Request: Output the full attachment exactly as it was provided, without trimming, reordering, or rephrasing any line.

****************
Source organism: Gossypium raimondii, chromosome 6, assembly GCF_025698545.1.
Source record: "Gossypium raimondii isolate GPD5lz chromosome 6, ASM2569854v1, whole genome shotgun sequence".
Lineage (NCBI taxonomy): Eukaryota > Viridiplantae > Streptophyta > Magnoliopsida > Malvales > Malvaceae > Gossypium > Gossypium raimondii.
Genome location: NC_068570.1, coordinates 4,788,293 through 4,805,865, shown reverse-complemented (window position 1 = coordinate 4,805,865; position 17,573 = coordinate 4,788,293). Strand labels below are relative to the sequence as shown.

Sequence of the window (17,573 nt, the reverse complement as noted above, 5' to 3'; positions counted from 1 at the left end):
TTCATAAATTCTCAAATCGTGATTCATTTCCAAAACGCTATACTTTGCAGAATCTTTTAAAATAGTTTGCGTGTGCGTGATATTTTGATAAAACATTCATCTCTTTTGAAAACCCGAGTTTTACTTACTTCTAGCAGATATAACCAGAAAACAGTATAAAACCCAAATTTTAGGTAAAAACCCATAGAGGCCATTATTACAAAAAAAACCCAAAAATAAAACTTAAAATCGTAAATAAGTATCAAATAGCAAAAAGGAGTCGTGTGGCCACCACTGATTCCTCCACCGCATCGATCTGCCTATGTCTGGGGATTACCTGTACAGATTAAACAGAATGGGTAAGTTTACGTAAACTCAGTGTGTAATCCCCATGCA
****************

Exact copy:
Source organism: Gossypium raimondii, chromosome 6, assembly GCF_025698545.1.
Source record: "Gossypium raimondii isolate GPD5lz chromosome 6, ASM2569854v1, whole genome shotgun sequence".
Lineage (NCBI taxonomy): Eukaryota > Viridiplantae > Streptophyta > Magnoliopsida > Malvales > Malvaceae > Gossypium > Gossypium raimondii.
Genome location: NC_068570.1, coordinates 4,788,293 through 4,805,865, shown reverse-complemented (window position 1 = coordinate 4,805,865; position 17,573 = coordinate 4,788,293). Strand labels below are relative to the sequence as shown.

Sequence of the window (17,573 nt, the reverse complement as noted above, 5' to 3'; positions counted from 1 at the left end):
TTCATAAATTCTCAAATCGTGATTCATTTCCAAAACGCTATACTTTGCAGAATCTTTTAAAATAGTTTGCGTGTGCGTGATATTTTGATAAAACATTCATCTCTTTTGAAAACCCGAGTTTTACTTACTTCTAGCAGATATAACCAGAAAACAGTATAAAACCCAAATTTTAGGTAAAAACCCATAGAGGCCATTATTACAAAAAAAACCCAAAAATAAAACTTAAAATCGTAAATAAGTATCAAATAGCAAAAAGGAGTCGTGTGGCCACCACTGATTCCTCCACCGCATCGATCTGCCTATGTCTGGGGATTACCTGTACAGATTAAACAGAATGGGTAAGTTTACGTAAACTCAGTGTGTAATCCCCATGCA